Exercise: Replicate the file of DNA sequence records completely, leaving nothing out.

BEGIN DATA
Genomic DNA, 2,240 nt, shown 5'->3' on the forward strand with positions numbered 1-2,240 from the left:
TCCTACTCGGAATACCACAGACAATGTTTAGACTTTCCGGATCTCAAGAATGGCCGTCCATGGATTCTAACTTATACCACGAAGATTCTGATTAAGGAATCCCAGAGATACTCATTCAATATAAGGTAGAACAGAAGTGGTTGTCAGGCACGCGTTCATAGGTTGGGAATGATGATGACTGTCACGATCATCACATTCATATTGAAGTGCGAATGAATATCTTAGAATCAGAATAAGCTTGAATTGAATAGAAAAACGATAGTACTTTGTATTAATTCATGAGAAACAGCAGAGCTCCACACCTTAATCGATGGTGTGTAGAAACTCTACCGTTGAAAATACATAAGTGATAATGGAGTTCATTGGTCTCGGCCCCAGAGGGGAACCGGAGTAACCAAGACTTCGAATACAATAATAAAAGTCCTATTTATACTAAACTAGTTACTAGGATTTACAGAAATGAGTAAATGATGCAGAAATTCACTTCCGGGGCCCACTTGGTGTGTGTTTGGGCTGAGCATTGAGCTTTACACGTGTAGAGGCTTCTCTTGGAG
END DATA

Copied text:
Genomic DNA, 2,240 nt, shown 5'->3' on the forward strand with positions numbered 1-2,240 from the left:
TCCTACTCGGAATACCACAGACAATGTTTAGACTTTCCGGATCTCAAGAATGGCCGTCCATGGATTCTAACTTATACCACGAAGATTCTGATTAAGGAATCCCAGAGATACTCATTCAATATAAGGTAGAACAGAAGTGGTTGTCAGGCACGCGTTCATAGGTTGGGAATGATGATGACTGTCACGATCATCACATTCATATTGAAGTGCGAATGAATATCTTAGAATCAGAATAAGCTTGAATTGAATAGAAAAACGATAGTACTTTGTATTAATTCATGAGAAACAGCAGAGCTCCACACCTTAATCGATGGTGTGTAGAAACTCTACCGTTGAAAATACATAAGTGATAATGGAGTTCATTGGTCTCGGCCCCAGAGGGGAACCGGAGTAACCAAGACTTCGAATACAATAATAAAAGTCCTATTTATACTAAACTAGTTACTAGGATTTACAGAAATGAGTAAATGATGCAGAAATTCACTTCCGGGGCCCACTTGGTGTGTGTTTGGGCTGAGCATTGAGCTTTACACGTGTAGAGGCTTCTCTTGGAG